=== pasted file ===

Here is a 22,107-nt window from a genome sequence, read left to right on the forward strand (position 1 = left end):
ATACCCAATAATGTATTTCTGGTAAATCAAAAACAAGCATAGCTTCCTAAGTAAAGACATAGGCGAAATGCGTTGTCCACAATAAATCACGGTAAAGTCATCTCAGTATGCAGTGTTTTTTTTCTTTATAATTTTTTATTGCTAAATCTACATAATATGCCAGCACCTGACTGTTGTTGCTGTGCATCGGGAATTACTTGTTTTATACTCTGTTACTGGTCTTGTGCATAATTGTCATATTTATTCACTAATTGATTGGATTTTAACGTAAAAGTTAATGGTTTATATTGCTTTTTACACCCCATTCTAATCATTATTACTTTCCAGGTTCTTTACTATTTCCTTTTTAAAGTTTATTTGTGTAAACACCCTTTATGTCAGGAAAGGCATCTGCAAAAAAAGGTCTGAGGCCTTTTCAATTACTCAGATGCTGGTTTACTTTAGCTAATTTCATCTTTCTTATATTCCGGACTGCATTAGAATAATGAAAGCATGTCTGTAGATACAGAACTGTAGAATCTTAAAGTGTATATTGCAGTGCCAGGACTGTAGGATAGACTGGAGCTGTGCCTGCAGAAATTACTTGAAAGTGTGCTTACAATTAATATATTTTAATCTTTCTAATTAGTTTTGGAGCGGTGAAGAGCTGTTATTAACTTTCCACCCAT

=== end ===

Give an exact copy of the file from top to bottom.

Here is a 22,107-nt window from a genome sequence, read left to right on the forward strand (position 1 = left end):
ATACCCAATAATGTATTTCTGGTAAATCAAAAACAAGCATAGCTTCCTAAGTAAAGACATAGGCGAAATGCGTTGTCCACAATAAATCACGGTAAAGTCATCTCAGTATGCAGTGTTTTTTTTCTTTATAATTTTTTATTGCTAAATCTACATAATATGCCAGCACCTGACTGTTGTTGCTGTGCATCGGGAATTACTTGTTTTATACTCTGTTACTGGTCTTGTGCATAATTGTCATATTTATTCACTAATTGATTGGATTTTAACGTAAAAGTTAATGGTTTATATTGCTTTTTACACCCCATTCTAATCATTATTACTTTCCAGGTTCTTTACTATTTCCTTTTTAAAGTTTATTTGTGTAAACACCCTTTATGTCAGGAAAGGCATCTGCAAAAAAAGGTCTGAGGCCTTTTCAATTACTCAGATGCTGGTTTACTTTAGCTAATTTCATCTTTCTTATATTCCGGACTGCATTAGAATAATGAAAGCATGTCTGTAGATACAGAACTGTAGAATCTTAAAGTGTATATTGCAGTGCCAGGACTGTAGGATAGACTGGAGCTGTGCCTGCAGAAATTACTTGAAAGTGTGCTTACAATTAATATATTTTAATCTTTCTAATTAGTTTTGGAGCGGTGAAGAGCTGTTATTAACTTTCCACCCAT